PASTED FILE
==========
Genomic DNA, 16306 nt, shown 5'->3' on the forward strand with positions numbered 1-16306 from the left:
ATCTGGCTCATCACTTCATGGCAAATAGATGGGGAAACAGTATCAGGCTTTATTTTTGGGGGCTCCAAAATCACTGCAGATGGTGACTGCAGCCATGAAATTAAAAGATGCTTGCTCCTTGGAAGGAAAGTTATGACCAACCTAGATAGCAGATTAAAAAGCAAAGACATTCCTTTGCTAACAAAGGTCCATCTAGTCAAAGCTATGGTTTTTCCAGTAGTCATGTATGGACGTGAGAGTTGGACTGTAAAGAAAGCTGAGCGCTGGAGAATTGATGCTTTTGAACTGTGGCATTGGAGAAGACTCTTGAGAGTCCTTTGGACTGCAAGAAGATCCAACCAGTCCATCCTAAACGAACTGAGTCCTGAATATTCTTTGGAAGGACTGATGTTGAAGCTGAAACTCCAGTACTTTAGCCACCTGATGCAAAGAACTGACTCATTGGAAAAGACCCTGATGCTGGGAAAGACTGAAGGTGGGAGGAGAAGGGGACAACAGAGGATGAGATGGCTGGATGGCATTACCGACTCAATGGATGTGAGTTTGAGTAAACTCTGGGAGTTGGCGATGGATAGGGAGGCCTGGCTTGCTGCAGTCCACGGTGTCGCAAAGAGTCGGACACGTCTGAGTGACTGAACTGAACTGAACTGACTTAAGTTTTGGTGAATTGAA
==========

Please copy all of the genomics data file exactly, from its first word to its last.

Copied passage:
Genomic DNA, 16306 nt, shown 5'->3' on the forward strand with positions numbered 1-16306 from the left:
ATCTGGCTCATCACTTCATGGCAAATAGATGGGGAAACAGTATCAGGCTTTATTTTTGGGGGCTCCAAAATCACTGCAGATGGTGACTGCAGCCATGAAATTAAAAGATGCTTGCTCCTTGGAAGGAAAGTTATGACCAACCTAGATAGCAGATTAAAAAGCAAAGACATTCCTTTGCTAACAAAGGTCCATCTAGTCAAAGCTATGGTTTTTCCAGTAGTCATGTATGGACGTGAGAGTTGGACTGTAAAGAAAGCTGAGCGCTGGAGAATTGATGCTTTTGAACTGTGGCATTGGAGAAGACTCTTGAGAGTCCTTTGGACTGCAAGAAGATCCAACCAGTCCATCCTAAACGAACTGAGTCCTGAATATTCTTTGGAAGGACTGATGTTGAAGCTGAAACTCCAGTACTTTAGCCACCTGATGCAAAGAACTGACTCATTGGAAAAGACCCTGATGCTGGGAAAGACTGAAGGTGGGAGGAGAAGGGGACAACAGAGGATGAGATGGCTGGATGGCATTACCGACTCAATGGATGTGAGTTTGAGTAAACTCTGGGAGTTGGCGATGGATAGGGAGGCCTGGCTTGCTGCAGTCCACGGTGTCGCAAAGAGTCGGACACGTCTGAGTGACTGAACTGAACTGAACTGACTTAAGTTTTGGTGAATTGAA